During this period I became well acquainted with a number of new people, including some whom I still call friends today. One such person was the pastor of Hillside Methodist Church, which is located in Towne Lake.
While not a member of his congregation, I would stop by his office from time to time to discuss our tour on the grand jury and get a feel on the pulse of the community and county.
Not long after this experience he was transferred to another church in Georgia. As I pondered his transfer by his ecclesiastical leaders it dawned on me that every church has its own method of “calling” its spiritual leaders. Methodist pastors are assigned by their Bishop; Catholic priests also are assigned to preside over local churches by their Bishop; the Baptists I’m told, create a committee to search for their new pastors, etc, etc.
So too with my church. It has its own way of “calling” its spiritual leaders for the local wards (congregations) and stakes (10 wards) and is in some ways not unlike those other churches that make leadership changes from the level above.
But unlike those churches that often choose their spiritual leaders from outside their boundaries, our church calls its spiritual leaders from within their geographical boundaries; a bishop is called from his congregation, a stake president from his stake, etc.
When Joan and I walked into our chapel one recent Sunday and saw our stake presidency, the presiding ecclesiastical leaders of our Marietta East Stake, sitting on the stand I told Joan “we are getting a new bishop today.”
And we did. Paul Hailstone, a member of our Allatoona Ward was called by our Stake President Watson Nichols, with approval of the First Presidency of our Church, as our new bishop who was then sustained by the membership of our congregation.
Bishop Hailstone replaced Bishop Karski, who had served as our bishop for almost five years and who was released with a vote of thanks by the congregation. And our ward continued moving forward with a new and refreshed spiritual leader.
Since joining my church in 1960, I have seen many changes of spiritual leadership but still marvel at how simply it works. But seldom have I heard a better explanation of how our bishops are called then how Nichols explained this change in the leadership of our ward.
He explained he knew it was time for Bishop Karski to be “released,” after having served faithfully and referencing him as “our rescuing bishop,” the one who went out and rescued the lost and returned them to the fold. He then told of the many visits he had made to the ward to observe ward priesthood members while trying to obtain a spiritual conformation as to who the new bishop would be.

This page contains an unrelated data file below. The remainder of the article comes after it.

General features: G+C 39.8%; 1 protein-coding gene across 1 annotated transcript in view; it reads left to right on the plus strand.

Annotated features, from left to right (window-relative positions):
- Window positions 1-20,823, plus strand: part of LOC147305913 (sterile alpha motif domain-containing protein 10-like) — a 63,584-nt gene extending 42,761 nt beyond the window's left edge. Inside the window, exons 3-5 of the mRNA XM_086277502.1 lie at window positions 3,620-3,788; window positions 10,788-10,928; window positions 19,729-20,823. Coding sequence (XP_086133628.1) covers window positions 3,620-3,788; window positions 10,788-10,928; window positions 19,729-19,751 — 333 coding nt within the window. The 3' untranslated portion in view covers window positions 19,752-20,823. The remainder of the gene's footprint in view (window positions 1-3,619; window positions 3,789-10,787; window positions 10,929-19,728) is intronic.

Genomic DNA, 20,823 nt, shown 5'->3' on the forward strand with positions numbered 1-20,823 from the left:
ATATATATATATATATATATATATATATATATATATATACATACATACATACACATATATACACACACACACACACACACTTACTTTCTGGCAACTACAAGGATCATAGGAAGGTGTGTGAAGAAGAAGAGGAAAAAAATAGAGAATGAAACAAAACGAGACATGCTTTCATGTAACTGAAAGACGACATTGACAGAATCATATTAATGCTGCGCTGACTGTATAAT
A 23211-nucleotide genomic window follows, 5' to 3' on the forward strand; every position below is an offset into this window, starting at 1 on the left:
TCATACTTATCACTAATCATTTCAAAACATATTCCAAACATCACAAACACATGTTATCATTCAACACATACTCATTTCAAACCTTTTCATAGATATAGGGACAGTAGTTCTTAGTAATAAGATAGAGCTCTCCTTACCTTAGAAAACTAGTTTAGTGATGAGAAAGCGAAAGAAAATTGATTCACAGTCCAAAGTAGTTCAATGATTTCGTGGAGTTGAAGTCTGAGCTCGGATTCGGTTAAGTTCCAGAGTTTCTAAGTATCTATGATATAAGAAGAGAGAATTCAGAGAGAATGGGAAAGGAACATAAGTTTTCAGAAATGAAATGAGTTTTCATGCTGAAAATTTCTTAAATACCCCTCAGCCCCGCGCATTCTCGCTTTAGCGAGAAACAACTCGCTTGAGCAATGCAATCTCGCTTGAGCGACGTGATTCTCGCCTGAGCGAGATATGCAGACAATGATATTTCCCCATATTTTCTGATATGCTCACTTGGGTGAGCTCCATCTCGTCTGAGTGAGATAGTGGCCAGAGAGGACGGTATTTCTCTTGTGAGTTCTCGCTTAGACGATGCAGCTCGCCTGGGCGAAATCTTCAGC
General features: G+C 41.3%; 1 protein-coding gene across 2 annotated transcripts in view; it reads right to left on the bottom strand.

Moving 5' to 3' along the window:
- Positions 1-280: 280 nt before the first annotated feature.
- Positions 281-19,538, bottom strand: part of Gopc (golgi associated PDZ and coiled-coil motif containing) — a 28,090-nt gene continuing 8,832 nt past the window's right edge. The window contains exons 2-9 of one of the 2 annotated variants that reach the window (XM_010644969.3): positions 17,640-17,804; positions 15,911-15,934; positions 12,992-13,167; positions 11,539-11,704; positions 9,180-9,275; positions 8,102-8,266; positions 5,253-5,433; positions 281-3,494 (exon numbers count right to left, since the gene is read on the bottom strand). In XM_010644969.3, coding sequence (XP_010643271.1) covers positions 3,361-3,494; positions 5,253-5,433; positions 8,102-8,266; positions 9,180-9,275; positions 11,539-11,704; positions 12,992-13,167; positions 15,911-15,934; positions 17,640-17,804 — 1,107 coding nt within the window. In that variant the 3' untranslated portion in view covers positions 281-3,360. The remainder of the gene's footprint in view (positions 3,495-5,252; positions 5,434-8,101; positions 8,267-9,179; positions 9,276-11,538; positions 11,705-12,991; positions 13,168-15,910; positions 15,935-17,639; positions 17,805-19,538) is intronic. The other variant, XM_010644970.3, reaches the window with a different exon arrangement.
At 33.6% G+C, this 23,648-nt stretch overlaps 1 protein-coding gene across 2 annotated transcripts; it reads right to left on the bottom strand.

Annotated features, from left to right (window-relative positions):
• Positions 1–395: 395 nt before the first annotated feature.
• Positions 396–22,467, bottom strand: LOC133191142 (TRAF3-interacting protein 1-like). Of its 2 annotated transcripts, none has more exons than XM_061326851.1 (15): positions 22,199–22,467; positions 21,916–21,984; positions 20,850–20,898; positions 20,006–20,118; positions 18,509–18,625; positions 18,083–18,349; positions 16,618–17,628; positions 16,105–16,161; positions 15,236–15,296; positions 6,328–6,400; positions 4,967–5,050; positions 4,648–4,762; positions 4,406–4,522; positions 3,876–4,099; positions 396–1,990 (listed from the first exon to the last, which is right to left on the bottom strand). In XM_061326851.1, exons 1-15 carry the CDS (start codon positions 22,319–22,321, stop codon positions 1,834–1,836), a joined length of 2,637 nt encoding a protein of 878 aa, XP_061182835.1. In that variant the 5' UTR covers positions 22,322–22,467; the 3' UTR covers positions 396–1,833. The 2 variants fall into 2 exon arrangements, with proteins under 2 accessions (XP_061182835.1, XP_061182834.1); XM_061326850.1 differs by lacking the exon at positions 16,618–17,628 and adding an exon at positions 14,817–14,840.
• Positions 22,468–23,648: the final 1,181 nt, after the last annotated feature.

He said he had never met Hailstone, who was the ward’s scoutmaster, until one Sunday while walking the chapel halls. He introduced himself to Paul and they talked briefly.
Following this brief meeting Nichols said ‘the Spirit’ whispered to him that Paul Hailstone would be the ward’s new bishop, having all the qualifications the apostle Paul told Timothy and Titus to look for in selecting new bishops. This procedure is similar to how Samuel called Saul and David as kings, as told in that Old Testament story found in chapters 9 thru 16 of 1 Samuel.
This powerful Old Testament story of the Lord’s calling and rejection of Saul is perhaps akin to our modern-day story of America’s separation of church and state. Saul was rejected after he assumed spiritual duties assigned to Samuel, the Lord’s prophet, and it caused his downfall.
Few true historians dispute that America’s Founders were divinely inspired and created a nation of freedom based on “We the people’ being guided by the God of our fathers, Abraham, Isaac and Jacob.
And, according to Jefferson, America’s foundational cornerstones of freedom and liberty were the same, “the Laws of Nature and of Nature’s God.” And if these laws are broken or ignored, America will be rejected of God as was Saul.
Spiritual leaders, regardless of how they are called, must today become more united in defending America’s unique religious freedoms.
Donald Conkey is a retired agricultural economist in Woodstock.